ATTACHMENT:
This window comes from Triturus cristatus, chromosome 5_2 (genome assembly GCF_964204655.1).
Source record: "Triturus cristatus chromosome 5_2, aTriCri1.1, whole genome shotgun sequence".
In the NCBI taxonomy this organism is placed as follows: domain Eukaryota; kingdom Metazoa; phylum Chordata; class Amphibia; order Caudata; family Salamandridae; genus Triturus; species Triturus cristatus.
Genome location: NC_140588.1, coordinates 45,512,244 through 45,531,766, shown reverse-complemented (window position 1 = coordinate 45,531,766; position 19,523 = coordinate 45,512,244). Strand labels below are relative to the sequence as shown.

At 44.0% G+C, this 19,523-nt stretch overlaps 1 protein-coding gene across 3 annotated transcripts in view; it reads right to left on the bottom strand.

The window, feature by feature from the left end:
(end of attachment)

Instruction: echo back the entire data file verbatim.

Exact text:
This window comes from Triturus cristatus, chromosome 5_2 (genome assembly GCF_964204655.1).
Source record: "Triturus cristatus chromosome 5_2, aTriCri1.1, whole genome shotgun sequence".
In the NCBI taxonomy this organism is placed as follows: domain Eukaryota; kingdom Metazoa; phylum Chordata; class Amphibia; order Caudata; family Salamandridae; genus Triturus; species Triturus cristatus.
Genome location: NC_140588.1, coordinates 45,512,244 through 45,531,766, shown reverse-complemented (window position 1 = coordinate 45,531,766; position 19,523 = coordinate 45,512,244). Strand labels below are relative to the sequence as shown.

At 44.0% G+C, this 19,523-nt stretch overlaps 1 protein-coding gene across 3 annotated transcripts in view; it reads right to left on the bottom strand.

The window, feature by feature from the left end: